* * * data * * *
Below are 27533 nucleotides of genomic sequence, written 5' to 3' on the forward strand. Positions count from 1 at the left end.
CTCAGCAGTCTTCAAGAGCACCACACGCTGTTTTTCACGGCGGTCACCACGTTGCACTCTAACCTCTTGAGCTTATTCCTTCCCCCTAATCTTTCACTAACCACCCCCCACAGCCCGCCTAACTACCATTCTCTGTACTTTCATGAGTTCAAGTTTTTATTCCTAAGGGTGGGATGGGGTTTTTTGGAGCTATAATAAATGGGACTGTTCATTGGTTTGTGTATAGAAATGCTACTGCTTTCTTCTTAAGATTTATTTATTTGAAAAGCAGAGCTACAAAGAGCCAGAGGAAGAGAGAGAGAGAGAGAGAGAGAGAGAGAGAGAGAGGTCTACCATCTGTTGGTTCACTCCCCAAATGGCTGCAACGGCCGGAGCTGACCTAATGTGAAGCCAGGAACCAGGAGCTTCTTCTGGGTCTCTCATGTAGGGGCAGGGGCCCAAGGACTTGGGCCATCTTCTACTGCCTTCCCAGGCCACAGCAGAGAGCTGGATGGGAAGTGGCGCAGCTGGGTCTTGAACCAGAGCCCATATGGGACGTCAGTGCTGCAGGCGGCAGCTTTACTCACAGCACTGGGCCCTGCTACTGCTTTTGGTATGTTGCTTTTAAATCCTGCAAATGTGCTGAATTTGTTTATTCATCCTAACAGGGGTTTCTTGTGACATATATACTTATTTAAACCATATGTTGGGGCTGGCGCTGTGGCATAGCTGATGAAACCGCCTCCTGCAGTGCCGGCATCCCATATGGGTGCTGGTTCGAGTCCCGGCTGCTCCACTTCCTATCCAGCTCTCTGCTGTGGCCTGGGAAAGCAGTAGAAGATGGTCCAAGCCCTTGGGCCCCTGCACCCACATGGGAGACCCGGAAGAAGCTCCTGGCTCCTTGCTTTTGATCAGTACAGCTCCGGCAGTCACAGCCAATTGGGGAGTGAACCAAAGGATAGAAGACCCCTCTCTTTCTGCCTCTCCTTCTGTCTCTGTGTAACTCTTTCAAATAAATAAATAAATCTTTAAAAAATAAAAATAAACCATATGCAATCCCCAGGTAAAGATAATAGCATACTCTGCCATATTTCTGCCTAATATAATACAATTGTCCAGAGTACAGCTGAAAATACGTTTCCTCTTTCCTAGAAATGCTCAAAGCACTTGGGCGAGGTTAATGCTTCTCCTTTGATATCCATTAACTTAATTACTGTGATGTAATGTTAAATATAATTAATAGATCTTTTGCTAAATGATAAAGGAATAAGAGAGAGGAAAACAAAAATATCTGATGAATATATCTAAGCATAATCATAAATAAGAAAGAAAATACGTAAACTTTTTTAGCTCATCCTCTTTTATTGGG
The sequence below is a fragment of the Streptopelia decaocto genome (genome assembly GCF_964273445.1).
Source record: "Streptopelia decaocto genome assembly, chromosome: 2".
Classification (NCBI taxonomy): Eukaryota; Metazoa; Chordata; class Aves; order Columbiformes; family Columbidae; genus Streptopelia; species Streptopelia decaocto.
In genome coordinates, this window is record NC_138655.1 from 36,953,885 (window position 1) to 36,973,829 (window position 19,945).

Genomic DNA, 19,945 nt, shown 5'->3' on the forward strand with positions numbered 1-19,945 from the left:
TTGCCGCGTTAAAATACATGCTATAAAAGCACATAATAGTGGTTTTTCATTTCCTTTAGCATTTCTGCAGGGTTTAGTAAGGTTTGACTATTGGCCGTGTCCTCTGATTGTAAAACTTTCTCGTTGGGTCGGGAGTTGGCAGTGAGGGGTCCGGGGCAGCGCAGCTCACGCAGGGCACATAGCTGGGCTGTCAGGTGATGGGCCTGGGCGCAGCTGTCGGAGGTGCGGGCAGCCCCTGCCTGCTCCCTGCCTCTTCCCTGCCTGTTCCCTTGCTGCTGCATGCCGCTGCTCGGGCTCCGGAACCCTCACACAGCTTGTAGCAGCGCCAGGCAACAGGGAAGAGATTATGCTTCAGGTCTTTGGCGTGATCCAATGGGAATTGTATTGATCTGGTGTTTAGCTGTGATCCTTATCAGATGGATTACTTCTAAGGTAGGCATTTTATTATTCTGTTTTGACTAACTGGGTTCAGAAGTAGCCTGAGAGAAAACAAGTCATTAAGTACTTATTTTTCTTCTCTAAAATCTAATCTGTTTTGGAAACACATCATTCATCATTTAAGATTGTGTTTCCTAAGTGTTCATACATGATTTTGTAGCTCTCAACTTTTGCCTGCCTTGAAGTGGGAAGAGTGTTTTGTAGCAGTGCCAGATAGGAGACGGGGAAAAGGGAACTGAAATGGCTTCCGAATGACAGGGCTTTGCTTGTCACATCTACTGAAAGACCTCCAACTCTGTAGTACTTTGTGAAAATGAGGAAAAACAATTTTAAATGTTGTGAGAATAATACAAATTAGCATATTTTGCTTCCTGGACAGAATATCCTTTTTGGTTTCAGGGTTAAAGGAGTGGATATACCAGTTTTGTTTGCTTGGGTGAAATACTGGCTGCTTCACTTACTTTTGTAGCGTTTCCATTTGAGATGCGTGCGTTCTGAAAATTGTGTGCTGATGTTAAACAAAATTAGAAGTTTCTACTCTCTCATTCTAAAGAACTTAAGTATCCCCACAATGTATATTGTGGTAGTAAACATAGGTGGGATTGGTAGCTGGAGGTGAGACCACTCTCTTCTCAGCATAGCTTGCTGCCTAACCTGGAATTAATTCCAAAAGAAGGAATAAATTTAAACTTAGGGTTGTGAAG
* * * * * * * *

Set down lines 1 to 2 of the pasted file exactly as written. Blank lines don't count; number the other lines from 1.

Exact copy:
Below are 27533 nucleotides of genomic sequence, written 5' to 3' on the forward strand. Positions count from 1 at the left end.
CTCAGCAGTCTTCAAGAGCACCACACGCTGTTTTTCACGGCGGTCACCACGTTGCACTCTAACCTCTTGAGCTTATTCCTTCCCCCTAATCTTTCACTAACCACCCCCCACAGCCCGCCTAACTACCATTCTCTGTACTTTCATGAGTTCAAGTTTTTATTCCTAAGGGTGGGATGGGGTTTTTTGGAGCTATAATAAATGGGACTGTTCATTGGTTTGTGTATAGAAATGCTACTGCTTTCTTCTTAAGATTTATTTATTTGAAAAGCAGAGCTACAAAGAGCCAGAGGAAGAGAGAGAGAGAGAGAGAGAGAGAGAGAGAGAGAGGTCTACCATCTGTTGGTTCACTCCCCAAATGGCTGCAACGGCCGGAGCTGACCTAATGTGAAGCCAGGAACCAGGAGCTTCTTCTGGGTCTCTCATGTAGGGGCAGGGGCCCAAGGACTTGGGCCATCTTCTACTGCCTTCCCAGGCCACAGCAGAGAGCTGGATGGGAAGTGGCGCAGCTGGGTCTTGAACCAGAGCCCATATGGGACGTCAGTGCTGCAGGCGGCAGCTTTACTCACAGCACTGGGCCCTGCTACTGCTTTTGGTATGTTGCTTTTAAATCCTGCAAATGTGCTGAATTTGTTTATTCATCCTAACAGGGGTTTCTTGTGACATATATACTTATTTAAACCATATGTTGGGGCTGGCGCTGTGGCATAGCTGATGAAACCGCCTCCTGCAGTGCCGGCATCCCATATGGGTGCTGGTTCGAGTCCCGGCTGCTCCACTTCCTATCCAGCTCTCTGCTGTGGCCTGGGAAAGCAGTAGAAGATGGTCCAAGCCCTTGGGCCCCTGCACCCACATGGGAGACCCGGAAGAAGCTCCTGGCTCCTTGCTTTTGATCAGTACAGCTCCGGCAGTCACAGCCAATTGGGGAGTGAACCAAAGGATAGAAGACCCCTCTCTTTCTGCCTCTCCTTCTGTCTCTGTGTAACTCTTTCAAATAAATAAATAAATCTTTAAAAAATAAAAATAAACCATATGCAATCCCCAGGTAAAGATAATAGCATACTCTGCCATATTTCTGCCTAATATAATACAATTGTCCAGAGTACAGCTGAAAATACGTTTCCTCTTTCCTAGAAATGCTCAAAGCACTTGGGCGAGGTTAATGCTTCTCCTTTGATATCCATTAACTTAATTACTGTGATGTAATGTTAAATATAATTAATAGATCTTTTGCTAAATGATAAAGGAATAAGAGAGAGGAAAACAAAAATATCTGATGAATATATCTAAGCATAATCATAAATAAGAAAGAAAATACGTAAACTTTTTTAGCTCATCCTCTTTTATTGGG